On Being a Kid With JIA

By Rebecca, October 2016

My name is Rebecca and I was diagnosed with Juvenile arthritis in 1993, 12 years of age.

It was triggered from a small fall on the netball court. The afternoon after the game my right knee joint and entire leg had swollen so that baggy track pants fitted like tight gym leggings. The following day my left leg was in the same condition. Unable to move, in extreme pain my parents carried me to the GP thinking I had a bad sprain.

It wasn't a sprain, we weren't exactly sure what was going on. Sent home to rest, elevate and ice followed by weeks of x-rays, scans and blood tests. Off to another GP, through the recommendation of my dance teacher, who has seen her fair share in joint issues.

Arthritis was diagnosed, referrals to a Rheumatologist more tests and a confirmation that I have Juvenile arthritis in my major joints it was now in my wrists and elbows as well as both knee joints.

That day was 24 years ago.

Being so young there was not a full understanding of what it all really meant. I was more concerned that I couldn't play Netball again and would have to miss my dance concert.

The pain was challenging but my parents were very positive and encouraged me to stay active as much as possible in ways that I could. Swimming played a big part and I went back to dance which I think helped me so much in the long run as I continued to stretch and move and maintain flexibility.  Of course I was limited as to what I could do and looked more like a clumsy elephant as opposed to a graceful bird but I didn't realise that.

Along with staying active, rest was a big part of it - feet up with ice after everyday. My mum put me on numerous diets over the years, acupuncture, physio I have tried a lot of alternative lifestyle practises to assist in the pain management.

My disease initially was managed by anti inflammatory drugs and Cortisone injections and having the joints drained. I had weekly physio appointments for the 1st few years, as I could not straighten my joints. My knees were always bent, as where my elbow joints which put pressure on your hip joints. The physio was to straighten these all up. I am still not 100% straight even at my best my knees look very swollen to the normal eye.

The drugs would last a certain period of time and then I would become immune to them and move onto something else. I am currently on Enbrel.

All challenges faced with growing up have been heightened due to the disease. Initially there were challenges faced of stunt growth, puberty then as you progress into your teenage years it’s the need to fit in and be part of something.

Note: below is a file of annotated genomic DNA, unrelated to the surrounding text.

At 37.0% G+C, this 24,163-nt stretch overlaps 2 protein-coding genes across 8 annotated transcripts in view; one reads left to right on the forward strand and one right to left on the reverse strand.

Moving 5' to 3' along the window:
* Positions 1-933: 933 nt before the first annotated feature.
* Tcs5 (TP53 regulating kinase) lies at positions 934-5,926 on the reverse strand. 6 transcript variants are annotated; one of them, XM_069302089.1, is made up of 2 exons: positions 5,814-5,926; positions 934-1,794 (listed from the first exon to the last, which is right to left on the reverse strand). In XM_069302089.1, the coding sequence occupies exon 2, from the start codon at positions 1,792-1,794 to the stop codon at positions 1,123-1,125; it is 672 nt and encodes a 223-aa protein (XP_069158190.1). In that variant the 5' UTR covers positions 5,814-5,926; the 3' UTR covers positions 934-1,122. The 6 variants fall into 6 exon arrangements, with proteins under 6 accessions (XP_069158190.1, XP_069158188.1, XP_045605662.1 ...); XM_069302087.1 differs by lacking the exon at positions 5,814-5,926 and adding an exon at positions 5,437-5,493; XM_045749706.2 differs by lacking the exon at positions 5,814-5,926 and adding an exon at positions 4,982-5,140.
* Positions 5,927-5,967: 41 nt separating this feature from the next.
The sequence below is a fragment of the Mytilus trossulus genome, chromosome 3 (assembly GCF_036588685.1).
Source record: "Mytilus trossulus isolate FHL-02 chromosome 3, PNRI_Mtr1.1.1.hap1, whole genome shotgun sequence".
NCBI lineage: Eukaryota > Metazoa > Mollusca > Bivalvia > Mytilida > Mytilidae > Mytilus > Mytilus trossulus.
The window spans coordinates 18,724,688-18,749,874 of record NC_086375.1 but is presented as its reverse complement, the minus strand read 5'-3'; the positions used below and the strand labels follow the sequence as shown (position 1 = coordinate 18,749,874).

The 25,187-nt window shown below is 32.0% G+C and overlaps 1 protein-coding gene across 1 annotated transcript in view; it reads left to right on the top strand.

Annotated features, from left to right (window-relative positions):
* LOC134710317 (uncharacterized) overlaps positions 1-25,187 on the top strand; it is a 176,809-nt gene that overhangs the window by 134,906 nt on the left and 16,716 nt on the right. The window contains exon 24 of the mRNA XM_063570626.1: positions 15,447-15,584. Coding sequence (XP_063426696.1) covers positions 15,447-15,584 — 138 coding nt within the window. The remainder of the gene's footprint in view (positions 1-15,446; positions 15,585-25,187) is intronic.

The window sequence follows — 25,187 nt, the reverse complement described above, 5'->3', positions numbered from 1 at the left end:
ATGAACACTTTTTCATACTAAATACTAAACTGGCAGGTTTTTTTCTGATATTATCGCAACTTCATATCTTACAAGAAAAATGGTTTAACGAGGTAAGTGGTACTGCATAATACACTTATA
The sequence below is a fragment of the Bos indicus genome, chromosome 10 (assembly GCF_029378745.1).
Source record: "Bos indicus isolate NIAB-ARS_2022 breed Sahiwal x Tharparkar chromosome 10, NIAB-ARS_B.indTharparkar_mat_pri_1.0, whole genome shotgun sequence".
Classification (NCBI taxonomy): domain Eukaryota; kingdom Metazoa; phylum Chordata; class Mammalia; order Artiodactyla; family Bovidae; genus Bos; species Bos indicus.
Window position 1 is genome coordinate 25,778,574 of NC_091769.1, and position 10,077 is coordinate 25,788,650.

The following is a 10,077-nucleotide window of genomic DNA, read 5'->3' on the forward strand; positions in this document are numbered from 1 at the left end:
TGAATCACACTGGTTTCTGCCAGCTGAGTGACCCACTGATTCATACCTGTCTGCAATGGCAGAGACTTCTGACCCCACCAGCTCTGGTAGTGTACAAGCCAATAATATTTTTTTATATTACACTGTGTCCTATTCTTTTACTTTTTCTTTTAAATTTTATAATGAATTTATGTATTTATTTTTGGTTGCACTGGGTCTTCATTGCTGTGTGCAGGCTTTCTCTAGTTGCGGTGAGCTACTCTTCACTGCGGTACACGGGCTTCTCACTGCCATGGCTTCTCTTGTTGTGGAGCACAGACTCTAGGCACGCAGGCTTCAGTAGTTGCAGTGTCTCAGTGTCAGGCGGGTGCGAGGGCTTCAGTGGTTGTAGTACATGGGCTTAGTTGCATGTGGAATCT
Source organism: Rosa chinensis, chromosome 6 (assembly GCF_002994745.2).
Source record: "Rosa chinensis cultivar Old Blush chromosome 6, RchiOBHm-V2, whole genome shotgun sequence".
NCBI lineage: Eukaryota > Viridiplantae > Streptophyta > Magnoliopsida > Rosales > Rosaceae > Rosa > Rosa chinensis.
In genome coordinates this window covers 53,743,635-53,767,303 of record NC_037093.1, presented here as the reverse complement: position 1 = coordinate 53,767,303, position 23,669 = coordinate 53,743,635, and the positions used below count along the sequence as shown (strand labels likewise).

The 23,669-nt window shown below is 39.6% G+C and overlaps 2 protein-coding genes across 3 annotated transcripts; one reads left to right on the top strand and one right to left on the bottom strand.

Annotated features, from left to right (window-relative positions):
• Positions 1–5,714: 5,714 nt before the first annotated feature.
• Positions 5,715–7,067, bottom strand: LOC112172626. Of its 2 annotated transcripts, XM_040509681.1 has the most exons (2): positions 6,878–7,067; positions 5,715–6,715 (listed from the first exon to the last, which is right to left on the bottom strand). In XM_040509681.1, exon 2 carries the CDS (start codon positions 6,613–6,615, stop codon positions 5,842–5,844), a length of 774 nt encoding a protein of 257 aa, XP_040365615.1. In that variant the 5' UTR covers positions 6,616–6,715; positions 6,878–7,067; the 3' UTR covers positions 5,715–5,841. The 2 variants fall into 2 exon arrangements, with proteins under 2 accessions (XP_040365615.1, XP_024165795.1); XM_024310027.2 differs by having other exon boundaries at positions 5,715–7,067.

Your 20’s is about managing the disease, growing your independence, dealing with life pressures and work stresses when all you want to do is go out and party and more recently it has been starting a family.

Certain memories stay with you, missing out on a seat on the bus ride to school, the pain from having to stand the 15min journey left me in tears everyday in the bathroom, the toilet being the only seat to rest and stay hidden.

Recently the emotional guilt around having to take drugs and how they would effect your unborn child.

My disease is in a manageable state, but that is only due to self-determination in piecing the puzzle together over the last 24 years. For me balancing being active, rest, managing stress levels and a balanced diet are the key to living comfortable with arthritis. This is easier said than done. Sometimes I am good and sometimes you know when you need to get back on track.

Recent challenges have been falling pregnant and giving birth to my 1st baby boy. Falling pregnant and manage the disease whilst trying to be on no drugs was very challenging physically and emotionally. Having had bub, now he is 18 months old, rest and being on your feet all day running after him is challenging.

I understand my body and triggers very well now and for me it’s about staying in tune with my body to avoid a flare up.I would average a really bad flare up every 6-8 months where I need Cortisone Injections and joints drained and then I need to rest not moving for a week or so.

My mum and dad are probably the ones that truly understand my suffering and pain. I have never really spoken about it and always down played it to peers. More so as I have gotten older as I have it at a manageable level. I feel pain everyday, but it becomes the norm.

I am excited about the future, growing my family and the adventures and fun times to be had.

Web Analytics